Two runners do a 1-mile time trial. Runner A records a time of 7 minutes on a flat track. Runner B does their trial on a grass hill with a 15-pound knapsack on their back and records a time of 7 minutes, 20 seconds. Who is faster?
Some may say, “It’s simple: A mile is a mile, no excuses. Runner A is the fastest.” But most others would note it’s difficult to say given that the incline and additional weight certainly slowed Runner B. In other words, when most people examine a situation like this time trial or perhaps something more esoteric, like pension fund performance, they often dig deeper to understand the circumstances behind the results.
Think of the Public School Employees’ Retirement System, also known as PSERS, as Runner B. PSERS, like Runner B, faces unique circumstances — historically low funding levels and a conservative lower-risk portfolio — that must be considered when evaluating its performance.
PSERS, which manages a $70 billion investment fund that provides retirement security for more than 500,000 active and retired educators in Pennsylvania, has found itself in the spotlight lately for underperforming its targets. Yet on Aug. 4, PSERS announced one of its biggest investment returns in the last 50 years, a whopping 25% return that generated $12 billion. It is the highest in the last 26 years.
This is good news, and it speaks well of the overall investment strategy that PSERS is using. That said, pension funds are long-term investment institutions; no single year, good or bad, should ever be a measure of performance. And even long-term measures of performance require context and history.
Let’s step back in time to 2007, the year before the market crash. The stock market was roaring and like most public pension funds, PSERS was heavily invested in public equities, ironically a strategy some commentators are advocating now. When the market crashed, PSERS lost $25 billion over the next two years.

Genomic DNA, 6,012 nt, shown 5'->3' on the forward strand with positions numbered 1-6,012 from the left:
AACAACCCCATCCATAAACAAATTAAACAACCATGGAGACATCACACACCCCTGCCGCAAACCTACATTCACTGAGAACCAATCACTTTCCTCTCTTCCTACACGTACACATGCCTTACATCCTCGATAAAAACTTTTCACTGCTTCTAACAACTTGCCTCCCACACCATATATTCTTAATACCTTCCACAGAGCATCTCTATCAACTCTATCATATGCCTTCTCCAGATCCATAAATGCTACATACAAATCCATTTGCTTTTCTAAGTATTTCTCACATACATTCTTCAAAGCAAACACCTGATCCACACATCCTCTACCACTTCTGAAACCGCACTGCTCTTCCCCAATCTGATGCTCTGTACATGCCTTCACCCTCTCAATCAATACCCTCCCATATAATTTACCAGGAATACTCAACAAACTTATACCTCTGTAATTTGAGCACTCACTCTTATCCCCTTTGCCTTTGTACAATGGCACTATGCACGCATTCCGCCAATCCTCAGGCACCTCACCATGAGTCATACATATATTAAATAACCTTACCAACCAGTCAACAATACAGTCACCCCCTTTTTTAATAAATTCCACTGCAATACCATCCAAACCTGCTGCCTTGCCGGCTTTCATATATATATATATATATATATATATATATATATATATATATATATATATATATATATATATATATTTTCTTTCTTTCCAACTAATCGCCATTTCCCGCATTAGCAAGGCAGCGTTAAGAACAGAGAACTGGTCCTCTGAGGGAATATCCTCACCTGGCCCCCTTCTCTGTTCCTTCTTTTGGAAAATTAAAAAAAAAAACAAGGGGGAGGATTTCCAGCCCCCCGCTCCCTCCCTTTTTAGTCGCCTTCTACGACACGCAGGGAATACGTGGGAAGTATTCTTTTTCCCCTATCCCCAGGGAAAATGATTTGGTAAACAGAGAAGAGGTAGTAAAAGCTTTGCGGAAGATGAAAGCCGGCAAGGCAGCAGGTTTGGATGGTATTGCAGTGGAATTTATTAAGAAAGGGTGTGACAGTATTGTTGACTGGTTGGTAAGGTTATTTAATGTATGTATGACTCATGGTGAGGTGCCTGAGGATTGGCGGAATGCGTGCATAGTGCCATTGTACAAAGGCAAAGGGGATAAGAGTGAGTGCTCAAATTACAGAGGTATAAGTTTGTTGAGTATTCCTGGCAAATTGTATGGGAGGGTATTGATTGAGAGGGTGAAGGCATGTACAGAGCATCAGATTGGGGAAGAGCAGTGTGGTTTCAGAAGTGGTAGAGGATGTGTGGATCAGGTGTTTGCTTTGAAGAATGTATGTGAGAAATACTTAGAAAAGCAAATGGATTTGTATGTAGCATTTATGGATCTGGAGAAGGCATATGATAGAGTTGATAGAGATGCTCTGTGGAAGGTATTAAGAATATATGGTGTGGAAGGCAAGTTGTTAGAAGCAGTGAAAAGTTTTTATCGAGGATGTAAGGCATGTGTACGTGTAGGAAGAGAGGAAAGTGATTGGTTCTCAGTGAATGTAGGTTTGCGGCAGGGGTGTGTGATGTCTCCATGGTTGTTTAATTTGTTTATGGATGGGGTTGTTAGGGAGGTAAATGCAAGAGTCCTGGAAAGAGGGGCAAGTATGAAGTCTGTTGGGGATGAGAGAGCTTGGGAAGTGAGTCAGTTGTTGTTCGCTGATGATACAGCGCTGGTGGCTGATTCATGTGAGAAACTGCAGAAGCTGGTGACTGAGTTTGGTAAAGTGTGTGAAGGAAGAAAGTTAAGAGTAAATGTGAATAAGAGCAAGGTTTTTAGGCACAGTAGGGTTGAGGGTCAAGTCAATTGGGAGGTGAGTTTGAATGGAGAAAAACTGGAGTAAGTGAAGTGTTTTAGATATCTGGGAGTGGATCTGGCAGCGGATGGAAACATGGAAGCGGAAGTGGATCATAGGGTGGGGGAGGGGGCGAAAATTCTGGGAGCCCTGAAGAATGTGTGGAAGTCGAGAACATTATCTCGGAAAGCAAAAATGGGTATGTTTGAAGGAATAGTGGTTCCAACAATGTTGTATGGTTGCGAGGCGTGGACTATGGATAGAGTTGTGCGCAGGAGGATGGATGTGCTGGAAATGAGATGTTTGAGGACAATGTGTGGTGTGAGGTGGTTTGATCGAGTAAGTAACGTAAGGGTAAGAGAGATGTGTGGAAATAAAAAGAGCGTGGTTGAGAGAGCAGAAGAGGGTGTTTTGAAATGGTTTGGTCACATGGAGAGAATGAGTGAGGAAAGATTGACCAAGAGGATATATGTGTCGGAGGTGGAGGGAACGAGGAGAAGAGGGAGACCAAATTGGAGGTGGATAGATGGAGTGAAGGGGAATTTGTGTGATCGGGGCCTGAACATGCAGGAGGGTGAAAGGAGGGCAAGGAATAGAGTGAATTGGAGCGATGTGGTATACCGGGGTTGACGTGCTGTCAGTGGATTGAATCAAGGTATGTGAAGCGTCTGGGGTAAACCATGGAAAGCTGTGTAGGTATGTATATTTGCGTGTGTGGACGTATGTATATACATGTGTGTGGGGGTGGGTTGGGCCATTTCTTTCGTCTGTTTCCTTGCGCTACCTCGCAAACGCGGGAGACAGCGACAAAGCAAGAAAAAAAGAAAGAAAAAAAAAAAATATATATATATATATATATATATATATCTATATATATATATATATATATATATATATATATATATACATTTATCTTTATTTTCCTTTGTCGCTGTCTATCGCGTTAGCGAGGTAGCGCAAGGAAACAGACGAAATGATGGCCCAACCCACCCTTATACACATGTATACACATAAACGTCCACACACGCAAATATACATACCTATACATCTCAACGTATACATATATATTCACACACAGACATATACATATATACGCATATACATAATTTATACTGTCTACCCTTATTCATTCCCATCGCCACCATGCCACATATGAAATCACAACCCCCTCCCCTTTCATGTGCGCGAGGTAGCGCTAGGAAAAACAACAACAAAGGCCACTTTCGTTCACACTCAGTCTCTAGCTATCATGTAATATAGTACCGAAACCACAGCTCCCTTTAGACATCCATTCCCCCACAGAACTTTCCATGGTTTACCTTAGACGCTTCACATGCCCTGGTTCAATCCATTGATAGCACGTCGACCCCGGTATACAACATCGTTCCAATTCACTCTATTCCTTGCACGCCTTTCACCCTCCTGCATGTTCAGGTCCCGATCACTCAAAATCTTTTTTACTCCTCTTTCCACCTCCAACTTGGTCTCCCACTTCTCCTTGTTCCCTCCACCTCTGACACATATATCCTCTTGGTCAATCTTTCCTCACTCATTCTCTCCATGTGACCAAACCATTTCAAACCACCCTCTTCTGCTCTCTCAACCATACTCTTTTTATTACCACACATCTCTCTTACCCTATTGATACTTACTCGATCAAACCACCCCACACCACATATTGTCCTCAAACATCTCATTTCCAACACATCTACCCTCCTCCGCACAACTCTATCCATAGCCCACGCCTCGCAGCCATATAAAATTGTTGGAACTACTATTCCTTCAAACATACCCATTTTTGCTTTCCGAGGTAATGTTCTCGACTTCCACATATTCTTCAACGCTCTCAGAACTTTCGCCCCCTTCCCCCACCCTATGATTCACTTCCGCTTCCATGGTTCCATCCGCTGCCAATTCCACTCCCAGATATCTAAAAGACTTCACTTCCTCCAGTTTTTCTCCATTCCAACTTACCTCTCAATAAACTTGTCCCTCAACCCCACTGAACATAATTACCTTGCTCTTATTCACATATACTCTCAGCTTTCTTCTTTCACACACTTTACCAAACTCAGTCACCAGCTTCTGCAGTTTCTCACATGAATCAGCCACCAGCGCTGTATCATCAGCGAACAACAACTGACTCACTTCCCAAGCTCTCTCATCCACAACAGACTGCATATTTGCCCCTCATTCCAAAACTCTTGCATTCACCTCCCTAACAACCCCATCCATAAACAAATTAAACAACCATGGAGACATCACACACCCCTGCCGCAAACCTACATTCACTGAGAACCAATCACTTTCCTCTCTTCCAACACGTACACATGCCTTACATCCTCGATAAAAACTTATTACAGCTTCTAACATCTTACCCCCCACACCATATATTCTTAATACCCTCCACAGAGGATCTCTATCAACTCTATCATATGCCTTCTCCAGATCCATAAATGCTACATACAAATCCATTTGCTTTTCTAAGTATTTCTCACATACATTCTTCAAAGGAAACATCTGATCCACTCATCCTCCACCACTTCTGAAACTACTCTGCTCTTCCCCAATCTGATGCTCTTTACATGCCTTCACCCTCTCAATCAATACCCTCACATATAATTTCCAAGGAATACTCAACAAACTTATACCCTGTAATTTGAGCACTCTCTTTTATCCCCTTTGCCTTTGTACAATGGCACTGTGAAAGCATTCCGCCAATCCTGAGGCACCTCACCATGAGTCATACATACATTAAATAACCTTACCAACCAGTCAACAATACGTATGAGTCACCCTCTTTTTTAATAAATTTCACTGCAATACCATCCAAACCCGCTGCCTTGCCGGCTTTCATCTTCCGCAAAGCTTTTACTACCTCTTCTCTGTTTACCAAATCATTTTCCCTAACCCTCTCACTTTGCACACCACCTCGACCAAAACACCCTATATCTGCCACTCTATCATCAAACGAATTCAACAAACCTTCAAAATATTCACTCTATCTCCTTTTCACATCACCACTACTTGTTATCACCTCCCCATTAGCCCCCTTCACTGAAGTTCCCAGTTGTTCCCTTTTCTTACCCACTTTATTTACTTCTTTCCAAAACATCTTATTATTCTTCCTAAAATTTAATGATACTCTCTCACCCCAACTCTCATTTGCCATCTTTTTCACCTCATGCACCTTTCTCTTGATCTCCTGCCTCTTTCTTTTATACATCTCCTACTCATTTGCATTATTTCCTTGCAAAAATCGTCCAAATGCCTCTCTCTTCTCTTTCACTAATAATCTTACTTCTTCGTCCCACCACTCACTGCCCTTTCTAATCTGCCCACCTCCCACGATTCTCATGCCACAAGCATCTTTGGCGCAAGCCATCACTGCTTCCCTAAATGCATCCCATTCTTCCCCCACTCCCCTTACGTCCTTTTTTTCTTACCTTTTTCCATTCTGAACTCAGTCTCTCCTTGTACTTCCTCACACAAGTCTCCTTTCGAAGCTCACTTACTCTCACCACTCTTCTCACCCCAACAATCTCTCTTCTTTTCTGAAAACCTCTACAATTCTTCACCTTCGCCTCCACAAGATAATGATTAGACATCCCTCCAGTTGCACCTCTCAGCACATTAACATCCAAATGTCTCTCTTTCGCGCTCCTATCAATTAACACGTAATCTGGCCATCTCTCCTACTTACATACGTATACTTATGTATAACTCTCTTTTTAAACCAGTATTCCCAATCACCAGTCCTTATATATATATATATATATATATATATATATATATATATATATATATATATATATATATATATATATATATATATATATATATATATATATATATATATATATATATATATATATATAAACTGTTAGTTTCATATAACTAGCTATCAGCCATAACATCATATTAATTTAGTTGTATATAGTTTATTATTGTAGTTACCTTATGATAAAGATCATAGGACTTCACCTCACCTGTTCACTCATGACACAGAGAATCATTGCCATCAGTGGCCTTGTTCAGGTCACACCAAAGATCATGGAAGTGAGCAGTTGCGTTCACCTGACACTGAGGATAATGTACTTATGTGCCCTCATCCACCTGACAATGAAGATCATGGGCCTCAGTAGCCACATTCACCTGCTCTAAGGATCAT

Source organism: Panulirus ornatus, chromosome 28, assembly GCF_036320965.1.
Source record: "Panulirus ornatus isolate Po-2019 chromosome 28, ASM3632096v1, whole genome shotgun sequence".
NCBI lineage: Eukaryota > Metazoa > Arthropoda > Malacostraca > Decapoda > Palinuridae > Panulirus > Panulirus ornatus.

Most funds took a major hit during this time, but PSERS’ circumstances were different from many funds. First, for four years prior to the crash (and for a decade after), the legislature was underfunding PSERS, putting less money into the fund than their actuaries recommended. Second and related to the underfunding, PSERS was paying out more in benefit payments than it was bringing in something called negative cash flow. PSERS’ negative cash flow was twice as bad, on average, as other funds. The upshot: PSERS had to maintain more liquidity and invest more conservatively, sacrificing returns but taking on less risk to stay afloat. Another market crash might sink the fund, put retirement benefits at risk, and drive up the employer contribution rate.
With a diverse and conservative investment portfolio PSERS has grown their assets from $43 billion in 2009 to more than $70 billion in 2021, significantly improved their cash flow position, increased their funded ratio, and for more than 10 years, PSERS is in the top 5% of pension funds based on risk adjusted returns. And credit the legislature for making PSERS funding a priority, funding 100% of the required contributions for six straight years.
Some commentators have criticized PSERS’ investments in real estate and private equity. Yet private equity and real estate, two investment classes common for large pension funds, have been stars for PSERS, which explains them as part of a diverse portfolio: “Diversification is a very humble approach to investing. If an investor knew with certainty which asset would perform best the next month, quarter, or year, the investor would simply invest in that one asset class. However, without such perfect hindsight, the downside risk of such a strategy could be devastating.”
So how has PSERS performed over time? In some multiyear comparisons, PSERS is above the median public defined benefit plan by a small amount. In others, it’s below by a small amount. Despite its intentionally conservative portfolio, PSERS’ performance is mid-pack. Those with “perfect hindsight” may think all PSERS funds should be narrowly invested in stocks and bonds, but to do so would not be prudent.
But what about the fact that PSERS missed its performance target by 0.02% last year, which triggered increased contributions for some PSERS members? The real story is that private equity and real estate, unlike the other PSERS investments (e.g., public stocks and bonds), closed their 2020 books at the end of March during the depths of the pandemic market. This is bad timing, not bad investment strategy. And that’s why performance slipped slightly below the target.
One can write countless stories about individual PSERS investments in a sea of literally thousands of investments. But in the final analysis, considering all the critical issues involved in protecting retiree benefits and gradually improving fund performance, PSERS has run a very solid race.
Hank Kim is executive director and counsel of the National Conference on Public Employee Retirement Systems, Washington, D.C. NCPERS is the largest trade association for public sector pension funds, representing PSERS and more than 500 funds throughout the U.S. and Canada with more than $4 trillion of combined assets.